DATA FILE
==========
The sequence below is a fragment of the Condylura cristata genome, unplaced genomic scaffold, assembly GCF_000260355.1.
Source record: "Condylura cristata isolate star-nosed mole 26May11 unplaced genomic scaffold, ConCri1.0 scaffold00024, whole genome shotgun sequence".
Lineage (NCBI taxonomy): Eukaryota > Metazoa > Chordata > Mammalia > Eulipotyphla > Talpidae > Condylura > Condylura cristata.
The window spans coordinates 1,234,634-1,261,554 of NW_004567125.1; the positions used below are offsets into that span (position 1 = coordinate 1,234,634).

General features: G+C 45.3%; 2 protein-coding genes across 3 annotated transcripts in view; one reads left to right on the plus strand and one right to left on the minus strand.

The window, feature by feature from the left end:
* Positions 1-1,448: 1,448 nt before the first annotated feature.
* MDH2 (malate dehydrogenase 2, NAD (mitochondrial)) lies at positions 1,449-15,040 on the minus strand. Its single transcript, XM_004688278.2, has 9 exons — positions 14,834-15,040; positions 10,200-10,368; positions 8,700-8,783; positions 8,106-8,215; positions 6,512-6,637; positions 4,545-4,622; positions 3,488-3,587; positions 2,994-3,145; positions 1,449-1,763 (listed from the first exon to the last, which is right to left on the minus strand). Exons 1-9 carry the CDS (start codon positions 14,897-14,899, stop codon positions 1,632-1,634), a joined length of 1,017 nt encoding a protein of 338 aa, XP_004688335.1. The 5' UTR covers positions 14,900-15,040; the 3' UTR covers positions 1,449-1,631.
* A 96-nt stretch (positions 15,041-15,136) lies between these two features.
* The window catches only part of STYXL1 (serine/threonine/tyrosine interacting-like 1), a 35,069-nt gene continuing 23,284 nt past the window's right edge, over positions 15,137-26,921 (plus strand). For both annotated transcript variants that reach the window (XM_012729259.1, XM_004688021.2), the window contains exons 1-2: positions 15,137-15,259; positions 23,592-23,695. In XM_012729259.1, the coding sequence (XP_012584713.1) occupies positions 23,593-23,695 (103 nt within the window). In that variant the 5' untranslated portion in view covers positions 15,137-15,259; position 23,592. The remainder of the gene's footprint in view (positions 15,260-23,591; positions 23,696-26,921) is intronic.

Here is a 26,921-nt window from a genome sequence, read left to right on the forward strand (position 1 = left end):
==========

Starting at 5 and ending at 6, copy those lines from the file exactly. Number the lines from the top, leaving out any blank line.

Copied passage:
General features: G+C 45.3%; 2 protein-coding genes across 3 annotated transcripts in view; one reads left to right on the plus strand and one right to left on the minus strand.

The window, feature by feature from the left end: